Save this content for laterSave this content on your device for later, even while offline Sign in with FacebookSign in with your Facebook account Close

Darryl Glenn's emailed response to allegations that as a teen he was involved in a misdemeanor assault

July 27, 2016 Updated: July 27, 2016 at 10:36 pm
0

This email from Colorado U.S. Senate candidate Darryl Glenn was sent to Colorado media about 7 p.m. Wednesday from Katey Price, Darryl Glenn's press secretary.

It is dated July 27, 2016.

It appears here in full:

I have been asked to respond to allegations about a misdemeanor charge from over 32 years ago.

I am going to say a lot here, but I want to say a few things up front:

1. I told the truth when I said I have never been arrested. I have never been handcuffed or fingerprinted. I have never appeared in court as a defendant.

2. I do not remember much about the night of Nov. 20, 1983. I understand that my dad made a complaint against me, but it was dropped nearly immediately - which is why I never knew about it.

3. Like a lot of Colorado families, we had to deal with domestic violence growing up.

Family Context:

I understand why some people might say, "How can he not remember something like this?"

I want to do my best to explain that: the painful truth is that my parents' marriage was violent. This was not the first night my father attacked my mother, and maybe more sadly, this wasn't the worst time it happened; - not even close.

When you grow up in a violent home, the fights, the screaming, the pain all blur together. To survive, you block as much of it out of your head as you can in the moment. You try to forget it going forward.

What happened that night was one in a long series of incidents between my parents. In that sense, it was not really memorable.

Nov. 20, 1983

Here's what I do know now about that night: My father hit my mother, and I got between them to try and protect her. The police were called. He claimed to police that I hit him. I do not believe I ever hit him. My mother swears I did not hit him either, but it wouldn't have been beyond him at the time to claim that I did.

I do not remember ever talking to a police officer. I certainly do not remember signing anything for the police.

Trying all these years later to piece together what we learned this week, I think it's likely that the police showed up and took everyone's information. I think my dad initially wanted to press charged that night and a report was filed. I know that a few weeks later my mother and I were called into a meeting in a judge's chambers. He asked us a few questions and then sent us home. That's the last thing we definitively know.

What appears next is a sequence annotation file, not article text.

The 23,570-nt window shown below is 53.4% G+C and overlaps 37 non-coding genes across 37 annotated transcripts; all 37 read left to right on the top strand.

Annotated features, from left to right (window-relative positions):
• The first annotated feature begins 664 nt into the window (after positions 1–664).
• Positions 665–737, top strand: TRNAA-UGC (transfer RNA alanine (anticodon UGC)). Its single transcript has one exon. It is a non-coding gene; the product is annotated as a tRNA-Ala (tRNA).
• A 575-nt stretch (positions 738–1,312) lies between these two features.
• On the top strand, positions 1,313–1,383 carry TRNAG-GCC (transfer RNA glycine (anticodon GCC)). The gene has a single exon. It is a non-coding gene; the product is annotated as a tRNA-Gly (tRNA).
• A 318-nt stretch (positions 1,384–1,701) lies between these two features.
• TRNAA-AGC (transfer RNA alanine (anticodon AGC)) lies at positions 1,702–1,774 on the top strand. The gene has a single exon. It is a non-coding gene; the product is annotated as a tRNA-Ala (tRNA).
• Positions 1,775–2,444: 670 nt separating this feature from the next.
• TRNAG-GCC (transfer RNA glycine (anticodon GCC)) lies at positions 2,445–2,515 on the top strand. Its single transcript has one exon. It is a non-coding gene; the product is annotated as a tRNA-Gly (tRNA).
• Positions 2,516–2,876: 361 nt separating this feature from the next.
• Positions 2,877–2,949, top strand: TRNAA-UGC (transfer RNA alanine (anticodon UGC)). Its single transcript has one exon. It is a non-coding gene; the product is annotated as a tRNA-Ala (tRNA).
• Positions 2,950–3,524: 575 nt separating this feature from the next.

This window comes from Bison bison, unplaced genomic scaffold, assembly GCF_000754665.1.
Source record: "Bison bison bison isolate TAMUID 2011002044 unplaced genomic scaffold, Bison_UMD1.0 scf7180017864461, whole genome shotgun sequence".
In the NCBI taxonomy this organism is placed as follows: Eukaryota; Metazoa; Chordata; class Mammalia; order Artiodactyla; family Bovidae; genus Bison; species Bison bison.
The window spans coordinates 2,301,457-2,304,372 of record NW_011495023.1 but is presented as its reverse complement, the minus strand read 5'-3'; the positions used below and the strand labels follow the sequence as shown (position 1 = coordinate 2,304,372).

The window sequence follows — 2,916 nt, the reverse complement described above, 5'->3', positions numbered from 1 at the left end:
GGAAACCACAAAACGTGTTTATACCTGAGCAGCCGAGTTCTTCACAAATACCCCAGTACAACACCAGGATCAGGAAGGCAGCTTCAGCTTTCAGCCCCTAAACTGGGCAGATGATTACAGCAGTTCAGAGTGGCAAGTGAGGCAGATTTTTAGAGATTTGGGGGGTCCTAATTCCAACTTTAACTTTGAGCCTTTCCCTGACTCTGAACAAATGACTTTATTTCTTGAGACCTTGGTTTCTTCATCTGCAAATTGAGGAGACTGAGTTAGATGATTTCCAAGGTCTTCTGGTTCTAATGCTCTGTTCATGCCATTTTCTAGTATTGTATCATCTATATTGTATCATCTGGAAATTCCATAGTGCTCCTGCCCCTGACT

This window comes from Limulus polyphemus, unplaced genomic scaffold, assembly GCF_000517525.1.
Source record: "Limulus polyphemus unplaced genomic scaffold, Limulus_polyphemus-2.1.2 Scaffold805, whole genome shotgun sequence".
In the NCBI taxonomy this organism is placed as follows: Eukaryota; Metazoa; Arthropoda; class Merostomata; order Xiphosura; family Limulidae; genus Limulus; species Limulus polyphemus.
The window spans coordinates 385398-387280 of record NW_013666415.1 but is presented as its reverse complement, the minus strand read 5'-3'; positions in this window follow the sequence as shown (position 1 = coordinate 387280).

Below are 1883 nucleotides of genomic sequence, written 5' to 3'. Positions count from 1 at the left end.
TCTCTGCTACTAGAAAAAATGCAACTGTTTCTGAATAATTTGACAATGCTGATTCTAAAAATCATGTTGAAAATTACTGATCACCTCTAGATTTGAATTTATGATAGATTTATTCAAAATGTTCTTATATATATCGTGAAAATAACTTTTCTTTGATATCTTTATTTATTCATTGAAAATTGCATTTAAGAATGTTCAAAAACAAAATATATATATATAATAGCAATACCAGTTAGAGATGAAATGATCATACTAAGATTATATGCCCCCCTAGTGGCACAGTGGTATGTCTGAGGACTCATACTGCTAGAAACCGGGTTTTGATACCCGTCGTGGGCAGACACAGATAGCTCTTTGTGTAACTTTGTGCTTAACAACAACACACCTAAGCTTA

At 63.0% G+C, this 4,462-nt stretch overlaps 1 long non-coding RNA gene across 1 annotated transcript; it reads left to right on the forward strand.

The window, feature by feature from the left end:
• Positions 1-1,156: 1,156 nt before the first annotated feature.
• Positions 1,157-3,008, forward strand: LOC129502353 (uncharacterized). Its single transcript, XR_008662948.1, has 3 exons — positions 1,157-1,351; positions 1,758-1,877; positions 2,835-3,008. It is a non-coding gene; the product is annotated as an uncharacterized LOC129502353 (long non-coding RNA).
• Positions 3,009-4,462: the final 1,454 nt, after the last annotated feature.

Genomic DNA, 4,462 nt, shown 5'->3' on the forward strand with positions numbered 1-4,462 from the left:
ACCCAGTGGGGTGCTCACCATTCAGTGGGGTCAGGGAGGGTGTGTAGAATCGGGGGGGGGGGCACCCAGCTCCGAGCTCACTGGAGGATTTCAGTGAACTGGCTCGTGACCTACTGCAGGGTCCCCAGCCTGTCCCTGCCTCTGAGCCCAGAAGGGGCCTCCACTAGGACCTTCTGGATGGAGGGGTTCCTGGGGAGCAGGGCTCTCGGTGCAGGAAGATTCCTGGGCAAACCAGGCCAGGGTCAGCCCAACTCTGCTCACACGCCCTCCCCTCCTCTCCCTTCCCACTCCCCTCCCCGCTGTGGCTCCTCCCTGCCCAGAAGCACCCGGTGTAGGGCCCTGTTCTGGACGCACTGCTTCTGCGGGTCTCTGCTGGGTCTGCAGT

I only have these details now because of what my mother told me this past week. In fact, this was the very first time we'd spoken about that evening in the 32 years since it happened. It's probably hard to understand this unless you grew up in the kind of environment that I did.

This was a very hard period for my dad and I. We barely spoke in the years that followed. With that said, I am deeply grateful that towards the end of his life we were able to reconcile.

Years later, when a reporter asked me if I had ever been arrested, I said no because I honestly did not remember the event. When I expressed a belief that I had never been arrested, I was being honest.

Summary:

I did not plan to talk about the violence I grew up with in this campaign. I did not want to put my mother through reliving the agony of this period in our lives, and honestly, I did not want to have to relive it myself. I do not like thinking about this time in our lives. I do not like talking about it.

Over the last day or so, Mom and I both have shed a lot of tears talking about that night, trying to make sense of what happened. I wish I had done more to protect her. She wishes she had done more to protect me.

I want to use this moment to remind people that our family's story is not unique. In Colorado, more than 17,000 people are victims of domestic violence every year.

We have to do so much better. We have to stop the cycle of violence. My dad and I were able to rebuild our relationship before he passed away.

As a kid, there was not much I could do to stop the violence in our home. When I got older, as a father, I did everything I could to raise my children with a father that loved them, protected them and made them feel safe.

In our family, we've stopped the cycle of violence. I pray the same for other Colorado families confronting abuse in the home. They need to know they are not alone, that they do not need to be ashamed, and that there is help for them.

Comment Policy
Register to the Colorado Springs Gazette
Incognito Mode Your browser is in Incognito mode

You vanished!

We welcome you to read all of our stories by signing into your account. If you don't have a subscription, please subscribe today for daily award winning journalism.

Register to the Colorado Springs Gazette
Register to the Colorado Springs Gazette
Subscribe to the Colorado Springs Gazette

It appears that you value local journalism. Thank you.

Subscribe today for unlimited digital access with 50% fewer ads for a faster browsing experience.

Already a Subscriber? LOGIN HERE

Subscribe to the Colorado Springs Gazette

It appears that you value local journalism. Thank you.

Subscribe today for unlimited digital access with 50% fewer ads for a faster browsing experience.

Subscribe to the Colorado Springs Gazette

Some news is free.
Exceptional journalism takes time, effort and your support.

Already a Subscriber? LOGIN HERE

articles remaining
×
Thank you for your interest in local journalism.
Gain unlimited access, 50% fewer ads and a faster browsing experience.